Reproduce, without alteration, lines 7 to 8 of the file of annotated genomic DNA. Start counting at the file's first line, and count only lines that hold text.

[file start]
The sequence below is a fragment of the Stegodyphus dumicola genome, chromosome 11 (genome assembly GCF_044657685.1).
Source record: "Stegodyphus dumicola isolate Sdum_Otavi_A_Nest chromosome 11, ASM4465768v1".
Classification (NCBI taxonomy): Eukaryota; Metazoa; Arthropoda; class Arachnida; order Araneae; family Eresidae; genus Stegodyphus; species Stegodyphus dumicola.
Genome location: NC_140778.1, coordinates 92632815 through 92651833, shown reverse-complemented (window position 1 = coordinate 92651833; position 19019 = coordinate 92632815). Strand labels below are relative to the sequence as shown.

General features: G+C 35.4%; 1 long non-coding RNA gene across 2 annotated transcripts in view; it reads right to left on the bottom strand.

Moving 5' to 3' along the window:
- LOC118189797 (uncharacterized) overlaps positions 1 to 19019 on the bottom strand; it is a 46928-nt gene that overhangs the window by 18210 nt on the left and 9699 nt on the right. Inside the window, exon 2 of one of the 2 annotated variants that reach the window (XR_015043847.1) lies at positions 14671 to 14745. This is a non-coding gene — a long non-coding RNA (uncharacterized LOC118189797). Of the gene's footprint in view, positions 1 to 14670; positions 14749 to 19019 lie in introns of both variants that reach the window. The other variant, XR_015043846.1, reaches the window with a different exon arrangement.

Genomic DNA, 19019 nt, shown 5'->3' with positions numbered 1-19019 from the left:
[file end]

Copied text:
- LOC118189797 (uncharacterized) overlaps positions 1 to 19019 on the bottom strand; it is a 46928-nt gene that overhangs the window by 18210 nt on the left and 9699 nt on the right. Inside the window, exon 2 of one of the 2 annotated variants that reach the window (XR_015043847.1) lies at positions 14671 to 14745. This is a non-coding gene — a long non-coding RNA (uncharacterized LOC118189797). Of the gene's footprint in view, positions 1 to 14670; positions 14749 to 19019 lie in introns of both variants that reach the window. The other variant, XR_015043846.1, reaches the window with a different exon arrangement.

Genomic DNA, 19019 nt, shown 5'->3' with positions numbered 1-19019 from the left: